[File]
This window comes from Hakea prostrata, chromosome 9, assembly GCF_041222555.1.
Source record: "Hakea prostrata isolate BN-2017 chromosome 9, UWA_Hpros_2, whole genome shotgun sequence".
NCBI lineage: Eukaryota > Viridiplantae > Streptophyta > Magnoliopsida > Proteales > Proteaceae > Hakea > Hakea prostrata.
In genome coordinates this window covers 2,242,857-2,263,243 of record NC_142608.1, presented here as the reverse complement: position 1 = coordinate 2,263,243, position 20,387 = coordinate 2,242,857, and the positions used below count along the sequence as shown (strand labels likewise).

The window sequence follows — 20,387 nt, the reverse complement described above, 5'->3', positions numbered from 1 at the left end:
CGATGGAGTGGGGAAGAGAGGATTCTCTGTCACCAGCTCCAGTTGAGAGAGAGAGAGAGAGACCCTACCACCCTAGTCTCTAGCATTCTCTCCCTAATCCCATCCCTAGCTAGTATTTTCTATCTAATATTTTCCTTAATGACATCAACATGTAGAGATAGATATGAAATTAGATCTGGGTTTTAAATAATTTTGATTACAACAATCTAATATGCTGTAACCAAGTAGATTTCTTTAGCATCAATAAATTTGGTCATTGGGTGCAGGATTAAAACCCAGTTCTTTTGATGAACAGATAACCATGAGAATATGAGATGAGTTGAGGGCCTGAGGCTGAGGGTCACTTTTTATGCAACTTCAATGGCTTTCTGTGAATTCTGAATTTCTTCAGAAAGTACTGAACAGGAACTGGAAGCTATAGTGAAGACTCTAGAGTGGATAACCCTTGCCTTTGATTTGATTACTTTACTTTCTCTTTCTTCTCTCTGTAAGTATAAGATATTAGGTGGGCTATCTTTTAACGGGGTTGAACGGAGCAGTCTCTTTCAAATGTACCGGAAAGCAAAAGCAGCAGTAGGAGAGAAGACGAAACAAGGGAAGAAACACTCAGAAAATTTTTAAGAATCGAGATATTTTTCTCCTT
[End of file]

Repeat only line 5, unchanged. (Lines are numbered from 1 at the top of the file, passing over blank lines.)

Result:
The window sequence follows — 20,387 nt, the reverse complement described above, 5'->3', positions numbered from 1 at the left end: